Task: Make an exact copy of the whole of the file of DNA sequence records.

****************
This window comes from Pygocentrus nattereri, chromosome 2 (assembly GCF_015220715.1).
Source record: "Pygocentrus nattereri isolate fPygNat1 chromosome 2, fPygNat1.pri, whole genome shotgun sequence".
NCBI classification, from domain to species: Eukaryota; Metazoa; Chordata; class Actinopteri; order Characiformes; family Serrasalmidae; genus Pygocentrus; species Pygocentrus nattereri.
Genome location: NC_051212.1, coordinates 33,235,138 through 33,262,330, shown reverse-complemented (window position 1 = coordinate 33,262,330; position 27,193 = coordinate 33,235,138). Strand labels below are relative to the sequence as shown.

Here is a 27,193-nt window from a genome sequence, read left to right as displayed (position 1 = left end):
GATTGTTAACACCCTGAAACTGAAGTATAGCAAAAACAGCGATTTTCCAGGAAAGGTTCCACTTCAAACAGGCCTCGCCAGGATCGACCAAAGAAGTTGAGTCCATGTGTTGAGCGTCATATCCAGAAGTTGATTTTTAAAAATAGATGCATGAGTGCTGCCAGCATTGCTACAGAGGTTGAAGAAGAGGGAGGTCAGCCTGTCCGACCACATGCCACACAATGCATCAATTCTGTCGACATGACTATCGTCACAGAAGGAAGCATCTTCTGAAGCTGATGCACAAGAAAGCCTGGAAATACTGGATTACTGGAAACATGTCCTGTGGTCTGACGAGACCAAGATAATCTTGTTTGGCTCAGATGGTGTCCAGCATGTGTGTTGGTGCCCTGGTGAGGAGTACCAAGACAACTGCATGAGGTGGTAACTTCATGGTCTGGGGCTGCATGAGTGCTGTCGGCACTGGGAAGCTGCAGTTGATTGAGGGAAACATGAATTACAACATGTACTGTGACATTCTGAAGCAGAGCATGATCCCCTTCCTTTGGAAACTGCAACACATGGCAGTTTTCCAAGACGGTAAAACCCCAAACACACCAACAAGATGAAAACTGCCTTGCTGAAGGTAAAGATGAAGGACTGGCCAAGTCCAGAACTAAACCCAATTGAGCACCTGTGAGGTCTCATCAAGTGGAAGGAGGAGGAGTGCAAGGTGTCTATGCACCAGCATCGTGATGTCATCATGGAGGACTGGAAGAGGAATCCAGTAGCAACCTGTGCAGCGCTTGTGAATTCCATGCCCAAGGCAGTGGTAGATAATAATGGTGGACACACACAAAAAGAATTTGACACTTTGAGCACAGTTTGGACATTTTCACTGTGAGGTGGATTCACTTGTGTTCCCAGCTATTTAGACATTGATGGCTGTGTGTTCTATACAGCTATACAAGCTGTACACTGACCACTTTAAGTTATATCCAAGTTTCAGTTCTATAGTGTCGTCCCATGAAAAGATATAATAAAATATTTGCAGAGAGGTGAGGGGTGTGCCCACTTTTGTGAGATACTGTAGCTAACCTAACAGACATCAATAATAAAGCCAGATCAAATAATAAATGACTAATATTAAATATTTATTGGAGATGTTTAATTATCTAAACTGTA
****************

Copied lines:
This window comes from Pygocentrus nattereri, chromosome 2 (assembly GCF_015220715.1).
Source record: "Pygocentrus nattereri isolate fPygNat1 chromosome 2, fPygNat1.pri, whole genome shotgun sequence".
NCBI classification, from domain to species: Eukaryota; Metazoa; Chordata; class Actinopteri; order Characiformes; family Serrasalmidae; genus Pygocentrus; species Pygocentrus nattereri.
Genome location: NC_051212.1, coordinates 33,235,138 through 33,262,330, shown reverse-complemented (window position 1 = coordinate 33,262,330; position 27,193 = coordinate 33,235,138). Strand labels below are relative to the sequence as shown.

Here is a 27,193-nt window from a genome sequence, read left to right as displayed (position 1 = left end):
GATTGTTAACACCCTGAAACTGAAGTATAGCAAAAACAGCGATTTTCCAGGAAAGGTTCCACTTCAAACAGGCCTCGCCAGGATCGACCAAAGAAGTTGAGTCCATGTGTTGAGCGTCATATCCAGAAGTTGATTTTTAAAAATAGATGCATGAGTGCTGCCAGCATTGCTACAGAGGTTGAAGAAGAGGGAGGTCAGCCTGTCCGACCACATGCCACACAATGCATCAATTCTGTCGACATGACTATCGTCACAGAAGGAAGCATCTTCTGAAGCTGATGCACAAGAAAGCCTGGAAATACTGGATTACTGGAAACATGTCCTGTGGTCTGACGAGACCAAGATAATCTTGTTTGGCTCAGATGGTGTCCAGCATGTGTGTTGGTGCCCTGGTGAGGAGTACCAAGACAACTGCATGAGGTGGTAACTTCATGGTCTGGGGCTGCATGAGTGCTGTCGGCACTGGGAAGCTGCAGTTGATTGAGGGAAACATGAATTACAACATGTACTGTGACATTCTGAAGCAGAGCATGATCCCCTTCCTTTGGAAACTGCAACACATGGCAGTTTTCCAAGACGGTAAAACCCCAAACACACCAACAAGATGAAAACTGCCTTGCTGAAGGTAAAGATGAAGGACTGGCCAAGTCCAGAACTAAACCCAATTGAGCACCTGTGAGGTCTCATCAAGTGGAAGGAGGAGGAGTGCAAGGTGTCTATGCACCAGCATCGTGATGTCATCATGGAGGACTGGAAGAGGAATCCAGTAGCAACCTGTGCAGCGCTTGTGAATTCCATGCCCAAGGCAGTGGTAGATAATAATGGTGGACACACACAAAAAGAATTTGACACTTTGAGCACAGTTTGGACATTTTCACTGTGAGGTGGATTCACTTGTGTTCCCAGCTATTTAGACATTGATGGCTGTGTGTTCTATACAGCTATACAAGCTGTACACTGACCACTTTAAGTTATATCCAAGTTTCAGTTCTATAGTGTCGTCCCATGAAAAGATATAATAAAATATTTGCAGAGAGGTGAGGGGTGTGCCCACTTTTGTGAGATACTGTAGCTAACCTAACAGACATCAATAATAAAGCCAGATCAAATAATAAATGACTAATATTAAATATTTATTGGAGATGTTTAATTATCTAAACTGTA